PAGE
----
Film Reviews

When we envision contemporary culture, no matter where in the world, we can’t help but see social cultivation played across a screen. The flat, two-dimensional, often garish, spectacle of contemporary culture materializes on televisions, computers, and mobile devices to captivate the attention of users regardless of language barriers, worldviews, or belief systems. There’s no going back, and most wouldn’t want to if they could.

As consumers, cultural citizens, and artists of one type or another, we walk a fine line, a balance between appreciating the art of artifice and succumbing to a screen that could, we fear, finally replace reality with the looking glass our more infantile drives wish reality to be and aggrandizing the window the screen represents, a window distorting, perhaps corrupting, the truth of life, claiming the really real, while exhibiting what everyone is doing, and, therefore, the cultural conversation we must, if we want to be anyone, join. Tacit acceptance isn’t honest, but neither is the road of willful neglect. Between the highway and byway is a middle path, a path of conscious consumption. Let’s consider what we consume, by whom it was made and why, and whether it connects to us in a matter we value.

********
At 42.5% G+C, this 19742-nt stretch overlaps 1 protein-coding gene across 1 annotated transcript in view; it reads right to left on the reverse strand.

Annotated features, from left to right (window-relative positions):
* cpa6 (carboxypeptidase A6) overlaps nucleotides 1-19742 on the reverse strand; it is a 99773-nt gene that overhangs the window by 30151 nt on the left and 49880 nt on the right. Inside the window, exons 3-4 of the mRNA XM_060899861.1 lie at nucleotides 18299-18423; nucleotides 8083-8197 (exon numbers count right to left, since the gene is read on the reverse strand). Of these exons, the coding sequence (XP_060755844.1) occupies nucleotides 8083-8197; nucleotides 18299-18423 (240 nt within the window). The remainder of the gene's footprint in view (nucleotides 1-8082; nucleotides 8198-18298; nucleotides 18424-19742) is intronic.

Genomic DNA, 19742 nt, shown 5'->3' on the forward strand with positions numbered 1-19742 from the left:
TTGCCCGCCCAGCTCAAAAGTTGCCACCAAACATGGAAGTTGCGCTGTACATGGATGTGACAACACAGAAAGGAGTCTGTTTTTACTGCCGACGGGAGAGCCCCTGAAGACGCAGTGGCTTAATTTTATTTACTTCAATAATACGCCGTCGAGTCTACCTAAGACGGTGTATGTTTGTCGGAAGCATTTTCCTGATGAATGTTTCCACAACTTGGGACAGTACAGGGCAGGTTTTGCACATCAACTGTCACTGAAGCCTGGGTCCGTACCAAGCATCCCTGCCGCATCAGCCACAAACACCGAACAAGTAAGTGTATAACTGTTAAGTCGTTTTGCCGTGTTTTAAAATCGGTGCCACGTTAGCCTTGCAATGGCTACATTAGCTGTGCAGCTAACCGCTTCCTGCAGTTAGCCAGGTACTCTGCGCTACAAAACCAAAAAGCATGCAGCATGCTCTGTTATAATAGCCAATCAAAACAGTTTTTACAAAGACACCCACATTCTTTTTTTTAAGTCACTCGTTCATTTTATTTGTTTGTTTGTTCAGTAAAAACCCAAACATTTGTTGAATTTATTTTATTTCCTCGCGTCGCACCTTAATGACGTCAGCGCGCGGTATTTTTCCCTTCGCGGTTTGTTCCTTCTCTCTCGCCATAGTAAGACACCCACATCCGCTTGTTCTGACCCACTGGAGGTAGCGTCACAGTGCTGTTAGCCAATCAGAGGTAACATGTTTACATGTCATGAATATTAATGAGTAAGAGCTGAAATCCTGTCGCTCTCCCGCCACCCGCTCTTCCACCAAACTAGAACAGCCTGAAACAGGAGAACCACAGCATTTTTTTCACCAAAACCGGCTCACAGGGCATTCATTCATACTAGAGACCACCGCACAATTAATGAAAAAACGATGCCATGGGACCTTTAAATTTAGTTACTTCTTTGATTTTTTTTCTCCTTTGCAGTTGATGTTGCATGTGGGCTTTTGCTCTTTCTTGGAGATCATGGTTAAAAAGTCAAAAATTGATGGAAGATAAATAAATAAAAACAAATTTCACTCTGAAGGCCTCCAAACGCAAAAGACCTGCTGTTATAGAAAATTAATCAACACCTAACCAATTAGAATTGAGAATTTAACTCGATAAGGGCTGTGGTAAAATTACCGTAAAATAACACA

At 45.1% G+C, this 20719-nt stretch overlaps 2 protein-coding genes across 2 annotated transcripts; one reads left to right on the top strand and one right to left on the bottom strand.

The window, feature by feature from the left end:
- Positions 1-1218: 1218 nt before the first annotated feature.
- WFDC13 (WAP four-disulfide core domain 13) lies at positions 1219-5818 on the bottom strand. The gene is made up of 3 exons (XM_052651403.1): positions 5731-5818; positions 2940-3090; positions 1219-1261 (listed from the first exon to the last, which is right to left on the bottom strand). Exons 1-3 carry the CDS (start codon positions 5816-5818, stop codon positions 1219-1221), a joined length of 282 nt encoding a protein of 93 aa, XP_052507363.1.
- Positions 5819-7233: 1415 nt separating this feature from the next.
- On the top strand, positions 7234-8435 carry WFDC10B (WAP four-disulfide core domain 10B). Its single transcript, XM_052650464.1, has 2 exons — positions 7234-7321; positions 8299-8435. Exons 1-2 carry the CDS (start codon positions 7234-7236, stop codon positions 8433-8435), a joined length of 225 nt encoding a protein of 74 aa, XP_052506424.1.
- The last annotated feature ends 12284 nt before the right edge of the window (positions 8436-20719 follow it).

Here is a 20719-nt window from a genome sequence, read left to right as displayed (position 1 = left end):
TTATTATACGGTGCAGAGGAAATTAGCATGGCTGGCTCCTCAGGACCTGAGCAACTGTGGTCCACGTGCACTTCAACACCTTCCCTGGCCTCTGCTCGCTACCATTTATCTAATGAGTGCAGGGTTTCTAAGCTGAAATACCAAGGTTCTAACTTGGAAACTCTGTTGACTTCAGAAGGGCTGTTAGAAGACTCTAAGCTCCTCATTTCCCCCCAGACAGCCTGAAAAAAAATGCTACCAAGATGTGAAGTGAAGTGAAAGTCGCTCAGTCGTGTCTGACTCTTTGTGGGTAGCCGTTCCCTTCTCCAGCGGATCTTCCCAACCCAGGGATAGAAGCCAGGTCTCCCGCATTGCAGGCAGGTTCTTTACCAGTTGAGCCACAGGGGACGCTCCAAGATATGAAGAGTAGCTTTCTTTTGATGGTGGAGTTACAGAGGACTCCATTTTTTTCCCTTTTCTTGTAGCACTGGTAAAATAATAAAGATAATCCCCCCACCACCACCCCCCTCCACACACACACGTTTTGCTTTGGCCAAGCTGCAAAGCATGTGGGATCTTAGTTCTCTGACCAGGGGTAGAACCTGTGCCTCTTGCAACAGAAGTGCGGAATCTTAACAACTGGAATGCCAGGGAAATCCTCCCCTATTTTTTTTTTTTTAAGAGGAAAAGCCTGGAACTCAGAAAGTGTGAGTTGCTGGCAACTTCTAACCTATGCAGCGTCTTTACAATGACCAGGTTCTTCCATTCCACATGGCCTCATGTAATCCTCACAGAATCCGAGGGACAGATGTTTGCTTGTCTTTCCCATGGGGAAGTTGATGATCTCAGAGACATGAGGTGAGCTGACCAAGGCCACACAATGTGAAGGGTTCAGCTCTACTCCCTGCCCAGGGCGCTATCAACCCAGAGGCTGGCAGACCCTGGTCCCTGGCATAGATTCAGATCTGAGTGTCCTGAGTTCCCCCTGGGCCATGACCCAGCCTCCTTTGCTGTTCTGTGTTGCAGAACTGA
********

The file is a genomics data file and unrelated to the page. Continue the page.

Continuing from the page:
Vice: Whose, exactly?

Adam McKay has a laser focus for symbol, concept, and humor. He’s less interested in story or character, except as they function symbolically, conceptually, and humorously, which, as a stylistic approach to the subjects at the heart of his recent films, serves him well. The Big Shortstood out due to its unique portrayal of social issues […]

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They Shall Not Grow Old

They Shall Not Grow Old has the feel of a video in a museum running in a continuous loop outside of history. Without any dates, facts, or specific events, the footage, retrofitted for a contemporary, postmodern audience, slides past the viewer demanding acknowledgement while disabling comprehension.

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